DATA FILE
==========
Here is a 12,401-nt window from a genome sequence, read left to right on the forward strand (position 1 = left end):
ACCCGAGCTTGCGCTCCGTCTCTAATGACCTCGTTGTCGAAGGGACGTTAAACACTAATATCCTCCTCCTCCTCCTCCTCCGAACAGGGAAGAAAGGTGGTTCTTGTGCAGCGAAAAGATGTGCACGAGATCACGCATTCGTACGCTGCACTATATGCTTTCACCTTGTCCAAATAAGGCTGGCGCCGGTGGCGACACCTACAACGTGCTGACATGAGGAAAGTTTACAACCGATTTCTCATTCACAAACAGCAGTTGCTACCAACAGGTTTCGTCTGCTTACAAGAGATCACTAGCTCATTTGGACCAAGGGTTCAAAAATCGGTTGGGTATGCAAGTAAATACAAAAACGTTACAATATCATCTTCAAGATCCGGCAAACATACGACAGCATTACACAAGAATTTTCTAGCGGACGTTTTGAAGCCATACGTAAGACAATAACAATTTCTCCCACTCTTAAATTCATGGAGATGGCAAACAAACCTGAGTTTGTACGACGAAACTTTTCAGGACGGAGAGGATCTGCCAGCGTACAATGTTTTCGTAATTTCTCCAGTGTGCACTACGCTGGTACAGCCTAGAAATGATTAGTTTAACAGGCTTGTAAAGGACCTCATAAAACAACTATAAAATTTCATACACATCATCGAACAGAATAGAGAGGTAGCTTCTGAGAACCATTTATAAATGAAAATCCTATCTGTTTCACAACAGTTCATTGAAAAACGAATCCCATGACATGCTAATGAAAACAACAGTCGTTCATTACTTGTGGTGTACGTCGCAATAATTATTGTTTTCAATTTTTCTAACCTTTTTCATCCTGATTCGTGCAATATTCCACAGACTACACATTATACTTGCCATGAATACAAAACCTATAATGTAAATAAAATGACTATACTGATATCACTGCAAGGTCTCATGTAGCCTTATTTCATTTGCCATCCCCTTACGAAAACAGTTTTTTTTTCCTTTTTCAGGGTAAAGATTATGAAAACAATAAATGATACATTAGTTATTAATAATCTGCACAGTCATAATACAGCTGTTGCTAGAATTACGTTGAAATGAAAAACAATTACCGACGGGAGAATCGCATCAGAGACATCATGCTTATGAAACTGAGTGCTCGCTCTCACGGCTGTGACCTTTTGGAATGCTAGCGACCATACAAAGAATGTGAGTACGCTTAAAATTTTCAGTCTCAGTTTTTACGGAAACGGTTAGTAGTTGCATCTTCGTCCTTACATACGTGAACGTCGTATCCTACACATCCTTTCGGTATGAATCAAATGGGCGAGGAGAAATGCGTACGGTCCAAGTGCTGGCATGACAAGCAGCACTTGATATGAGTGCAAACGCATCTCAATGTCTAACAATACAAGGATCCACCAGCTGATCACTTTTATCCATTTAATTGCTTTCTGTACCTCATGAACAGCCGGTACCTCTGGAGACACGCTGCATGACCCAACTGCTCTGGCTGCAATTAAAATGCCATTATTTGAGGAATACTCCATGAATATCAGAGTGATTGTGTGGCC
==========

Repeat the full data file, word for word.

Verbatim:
Here is a 12,401-nt window from a genome sequence, read left to right on the forward strand (position 1 = left end):
ACCCGAGCTTGCGCTCCGTCTCTAATGACCTCGTTGTCGAAGGGACGTTAAACACTAATATCCTCCTCCTCCTCCTCCTCCGAACAGGGAAGAAAGGTGGTTCTTGTGCAGCGAAAAGATGTGCACGAGATCACGCATTCGTACGCTGCACTATATGCTTTCACCTTGTCCAAATAAGGCTGGCGCCGGTGGCGACACCTACAACGTGCTGACATGAGGAAAGTTTACAACCGATTTCTCATTCACAAACAGCAGTTGCTACCAACAGGTTTCGTCTGCTTACAAGAGATCACTAGCTCATTTGGACCAAGGGTTCAAAAATCGGTTGGGTATGCAAGTAAATACAAAAACGTTACAATATCATCTTCAAGATCCGGCAAACATACGACAGCATTACACAAGAATTTTCTAGCGGACGTTTTGAAGCCATACGTAAGACAATAACAATTTCTCCCACTCTTAAATTCATGGAGATGGCAAACAAACCTGAGTTTGTACGACGAAACTTTTCAGGACGGAGAGGATCTGCCAGCGTACAATGTTTTCGTAATTTCTCCAGTGTGCACTACGCTGGTACAGCCTAGAAATGATTAGTTTAACAGGCTTGTAAAGGACCTCATAAAACAACTATAAAATTTCATACACATCATCGAACAGAATAGAGAGGTAGCTTCTGAGAACCATTTATAAATGAAAATCCTATCTGTTTCACAACAGTTCATTGAAAAACGAATCCCATGACATGCTAATGAAAACAACAGTCGTTCATTACTTGTGGTGTACGTCGCAATAATTATTGTTTTCAATTTTTCTAACCTTTTTCATCCTGATTCGTGCAATATTCCACAGACTACACATTATACTTGCCATGAATACAAAACCTATAATGTAAATAAAATGACTATACTGATATCACTGCAAGGTCTCATGTAGCCTTATTTCATTTGCCATCCCCTTACGAAAACAGTTTTTTTTTCCTTTTTCAGGGTAAAGATTATGAAAACAATAAATGATACATTAGTTATTAATAATCTGCACAGTCATAATACAGCTGTTGCTAGAATTACGTTGAAATGAAAAACAATTACCGACGGGAGAATCGCATCAGAGACATCATGCTTATGAAACTGAGTGCTCGCTCTCACGGCTGTGACCTTTTGGAATGCTAGCGACCATACAAAGAATGTGAGTACGCTTAAAATTTTCAGTCTCAGTTTTTACGGAAACGGTTAGTAGTTGCATCTTCGTCCTTACATACGTGAACGTCGTATCCTACACATCCTTTCGGTATGAATCAAATGGGCGAGGAGAAATGCGTACGGTCCAAGTGCTGGCATGACAAGCAGCACTTGATATGAGTGCAAACGCATCTCAATGTCTAACAATACAAGGATCCACCAGCTGATCACTTTTATCCATTTAATTGCTTTCTGTACCTCATGAACAGCCGGTACCTCTGGAGACACGCTGCATGACCCAACTGCTCTGGCTGCAATTAAAATGCCATTATTTGAGGAATACTCCATGAATATCAGAGTGATTGTGTGGCC